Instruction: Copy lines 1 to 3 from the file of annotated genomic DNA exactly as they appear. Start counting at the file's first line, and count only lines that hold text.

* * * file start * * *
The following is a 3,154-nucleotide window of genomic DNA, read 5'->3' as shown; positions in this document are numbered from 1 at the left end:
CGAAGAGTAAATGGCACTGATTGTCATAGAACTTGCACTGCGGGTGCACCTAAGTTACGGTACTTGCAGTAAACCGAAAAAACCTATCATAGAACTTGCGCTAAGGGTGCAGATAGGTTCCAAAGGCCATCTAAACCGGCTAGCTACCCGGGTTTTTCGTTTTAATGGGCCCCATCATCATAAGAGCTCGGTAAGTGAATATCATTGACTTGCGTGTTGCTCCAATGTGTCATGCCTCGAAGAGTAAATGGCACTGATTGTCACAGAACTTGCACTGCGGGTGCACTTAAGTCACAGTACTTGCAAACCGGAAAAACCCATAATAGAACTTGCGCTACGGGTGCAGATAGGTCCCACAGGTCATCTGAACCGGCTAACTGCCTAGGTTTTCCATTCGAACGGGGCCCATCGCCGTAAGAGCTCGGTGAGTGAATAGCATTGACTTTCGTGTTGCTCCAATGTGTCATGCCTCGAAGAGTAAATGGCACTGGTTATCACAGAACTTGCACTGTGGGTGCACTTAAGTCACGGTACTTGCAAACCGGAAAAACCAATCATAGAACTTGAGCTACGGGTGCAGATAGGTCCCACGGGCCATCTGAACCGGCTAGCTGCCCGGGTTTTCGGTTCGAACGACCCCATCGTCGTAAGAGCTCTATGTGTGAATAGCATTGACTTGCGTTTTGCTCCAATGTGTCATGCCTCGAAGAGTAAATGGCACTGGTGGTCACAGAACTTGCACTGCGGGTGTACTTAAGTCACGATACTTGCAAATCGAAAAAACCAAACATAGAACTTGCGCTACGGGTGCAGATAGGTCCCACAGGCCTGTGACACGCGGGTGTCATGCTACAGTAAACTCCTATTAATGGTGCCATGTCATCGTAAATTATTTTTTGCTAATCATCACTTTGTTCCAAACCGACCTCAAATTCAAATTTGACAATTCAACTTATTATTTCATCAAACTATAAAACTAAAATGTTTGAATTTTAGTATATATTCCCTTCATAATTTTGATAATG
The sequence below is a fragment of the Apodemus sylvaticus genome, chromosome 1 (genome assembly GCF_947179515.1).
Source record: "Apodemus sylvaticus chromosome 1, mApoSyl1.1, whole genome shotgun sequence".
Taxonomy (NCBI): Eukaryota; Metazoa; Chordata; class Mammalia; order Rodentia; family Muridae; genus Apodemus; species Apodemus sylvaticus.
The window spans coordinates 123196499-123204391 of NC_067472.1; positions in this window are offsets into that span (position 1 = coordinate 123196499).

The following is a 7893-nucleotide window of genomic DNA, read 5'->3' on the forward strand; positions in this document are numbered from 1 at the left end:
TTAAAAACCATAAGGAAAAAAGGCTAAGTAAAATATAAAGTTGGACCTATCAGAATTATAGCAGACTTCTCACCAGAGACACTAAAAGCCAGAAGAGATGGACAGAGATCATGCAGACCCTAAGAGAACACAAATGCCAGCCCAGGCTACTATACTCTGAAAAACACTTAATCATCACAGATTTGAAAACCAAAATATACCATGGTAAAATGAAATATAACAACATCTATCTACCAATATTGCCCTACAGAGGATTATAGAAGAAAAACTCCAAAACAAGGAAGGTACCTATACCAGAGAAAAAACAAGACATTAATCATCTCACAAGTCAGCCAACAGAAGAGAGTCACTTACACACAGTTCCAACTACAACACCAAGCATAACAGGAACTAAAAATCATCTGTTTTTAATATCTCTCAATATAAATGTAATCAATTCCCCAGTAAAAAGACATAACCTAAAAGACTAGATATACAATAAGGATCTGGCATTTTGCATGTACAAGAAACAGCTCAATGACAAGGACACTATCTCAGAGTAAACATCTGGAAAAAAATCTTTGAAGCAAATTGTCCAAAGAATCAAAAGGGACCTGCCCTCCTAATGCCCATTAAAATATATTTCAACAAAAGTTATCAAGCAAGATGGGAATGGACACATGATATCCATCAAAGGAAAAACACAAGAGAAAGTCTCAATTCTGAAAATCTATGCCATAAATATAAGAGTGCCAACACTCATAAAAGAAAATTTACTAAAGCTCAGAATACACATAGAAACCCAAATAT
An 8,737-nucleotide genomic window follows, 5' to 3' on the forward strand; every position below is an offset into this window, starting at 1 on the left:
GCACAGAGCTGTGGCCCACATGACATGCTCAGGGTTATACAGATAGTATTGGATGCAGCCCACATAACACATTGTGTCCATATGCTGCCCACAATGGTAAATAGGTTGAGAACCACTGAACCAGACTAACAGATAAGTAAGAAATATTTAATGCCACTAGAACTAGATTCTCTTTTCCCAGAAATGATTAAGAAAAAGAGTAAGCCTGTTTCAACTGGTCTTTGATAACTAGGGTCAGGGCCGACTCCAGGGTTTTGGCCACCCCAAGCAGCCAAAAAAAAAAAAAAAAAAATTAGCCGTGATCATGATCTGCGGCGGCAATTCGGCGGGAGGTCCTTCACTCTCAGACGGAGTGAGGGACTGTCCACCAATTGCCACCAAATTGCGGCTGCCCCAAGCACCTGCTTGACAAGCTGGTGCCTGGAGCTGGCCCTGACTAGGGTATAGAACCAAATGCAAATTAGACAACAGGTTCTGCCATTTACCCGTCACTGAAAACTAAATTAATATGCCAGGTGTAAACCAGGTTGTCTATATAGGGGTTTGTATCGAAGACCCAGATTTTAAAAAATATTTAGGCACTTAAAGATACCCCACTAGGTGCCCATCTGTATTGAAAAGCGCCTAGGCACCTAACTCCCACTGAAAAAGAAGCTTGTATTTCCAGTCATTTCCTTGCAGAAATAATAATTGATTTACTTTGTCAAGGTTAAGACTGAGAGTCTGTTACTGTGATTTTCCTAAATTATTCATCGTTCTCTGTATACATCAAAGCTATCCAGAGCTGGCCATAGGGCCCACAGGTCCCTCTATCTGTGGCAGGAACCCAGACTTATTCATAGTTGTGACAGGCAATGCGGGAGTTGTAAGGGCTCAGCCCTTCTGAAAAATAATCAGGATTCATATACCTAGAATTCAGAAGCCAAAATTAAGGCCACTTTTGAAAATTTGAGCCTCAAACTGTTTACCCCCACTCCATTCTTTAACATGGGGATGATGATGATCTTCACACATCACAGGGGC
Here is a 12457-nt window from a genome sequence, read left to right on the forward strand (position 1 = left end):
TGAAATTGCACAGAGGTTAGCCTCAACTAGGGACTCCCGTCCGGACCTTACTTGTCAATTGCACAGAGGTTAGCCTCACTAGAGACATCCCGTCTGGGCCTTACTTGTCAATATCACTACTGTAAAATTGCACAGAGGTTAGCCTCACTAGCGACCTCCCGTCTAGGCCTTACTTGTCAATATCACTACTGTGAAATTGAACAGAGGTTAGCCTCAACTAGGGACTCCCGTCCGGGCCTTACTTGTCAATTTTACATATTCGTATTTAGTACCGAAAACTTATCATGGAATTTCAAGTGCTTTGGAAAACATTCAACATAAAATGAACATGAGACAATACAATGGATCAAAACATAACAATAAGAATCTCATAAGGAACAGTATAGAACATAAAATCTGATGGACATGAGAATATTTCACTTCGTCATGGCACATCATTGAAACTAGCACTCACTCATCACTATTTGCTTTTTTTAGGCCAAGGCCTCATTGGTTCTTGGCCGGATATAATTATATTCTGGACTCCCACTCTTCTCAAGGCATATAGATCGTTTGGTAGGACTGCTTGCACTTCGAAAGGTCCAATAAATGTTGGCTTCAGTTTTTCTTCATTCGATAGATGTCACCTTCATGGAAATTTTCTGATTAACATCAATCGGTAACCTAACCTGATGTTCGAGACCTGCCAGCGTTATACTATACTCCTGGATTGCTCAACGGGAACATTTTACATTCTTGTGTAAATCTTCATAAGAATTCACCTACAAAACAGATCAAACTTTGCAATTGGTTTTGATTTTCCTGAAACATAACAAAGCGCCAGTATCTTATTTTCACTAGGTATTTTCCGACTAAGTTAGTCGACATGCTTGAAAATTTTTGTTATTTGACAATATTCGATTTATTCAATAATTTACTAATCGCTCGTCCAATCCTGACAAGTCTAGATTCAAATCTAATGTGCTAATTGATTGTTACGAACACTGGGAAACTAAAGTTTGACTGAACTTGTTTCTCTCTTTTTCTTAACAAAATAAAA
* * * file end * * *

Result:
The following is a 3,154-nucleotide window of genomic DNA, read 5'->3' as shown; positions in this document are numbered from 1 at the left end:
CGAAGAGTAAATGGCACTGATTGTCATAGAACTTGCACTGCGGGTGCACCTAAGTTACGGTACTTGCAGTAAACCGAAAAAACCTATCATAGAACTTGCGCTAAGGGTGCAGATAGGTTCCAAAGGCCATCTAAACCGGCTAGCTACCCGGGTTTTTCGTTTTAATGGGCCCCATCATCATAAGAGCTCGGTAAGTGAATATCATTGACTTGCGTGTTGCTCCAATGTGTCATGCCTCGAAGAGTAAATGGCACTGATTGTCACAGAACTTGCACTGCGGGTGCACTTAAGTCACAGTACTTGCAAACCGGAAAAACCCATAATAGAACTTGCGCTACGGGTGCAGATAGGTCCCACAGGTCATCTGAACCGGCTAACTGCCTAGGTTTTCCATTCGAACGGGGCCCATCGCCGTAAGAGCTCGGTGAGTGAATAGCATTGACTTTCGTGTTGCTCCAATGTGTCATGCCTCGAAGAGTAAATGGCACTGGTTATCACAGAACTTGCACTGTGGGTGCACTTAAGTCACGGTACTTGCAAACCGGAAAAACCAATCATAGAACTTGAGCTACGGGTGCAGATAGGTCCCACGGGCCATCTGAACCGGCTAGCTGCCCGGGTTTTCGGTTCGAACGACCCCATCGTCGTAAGAGCTCTATGTGTGAATAGCATTGACTTGCGTTTTGCTCCAATGTGTCATGCCTCGAAGAGTAAATGGCACTGGTGGTCACAGAACTTGCACTGCGGGTGTACTTAAGTCACGATACTTGCAAATCGAAAAAACCAAACATAGAACTTGCGCTACGGGTGCAGATAGGTCCCACAGGCCTGTGACACGCGGGTGTCATGCTACAGTAAACTCCTATTAATGGTGCCATGTCATCGTAAATTATTTTTTGCTAATCATCACTTTGTTCCAAACCGACCTCAAATTCAAATTTGACAATTCAACTTATTATTTCATCAAACTATAAAACTAAAATGTTTGAATTTTAGTATATATTCCCTTCATAATTTTGATAATG
The sequence below is a fragment of the Apodemus sylvaticus genome, chromosome 1 (genome assembly GCF_947179515.1).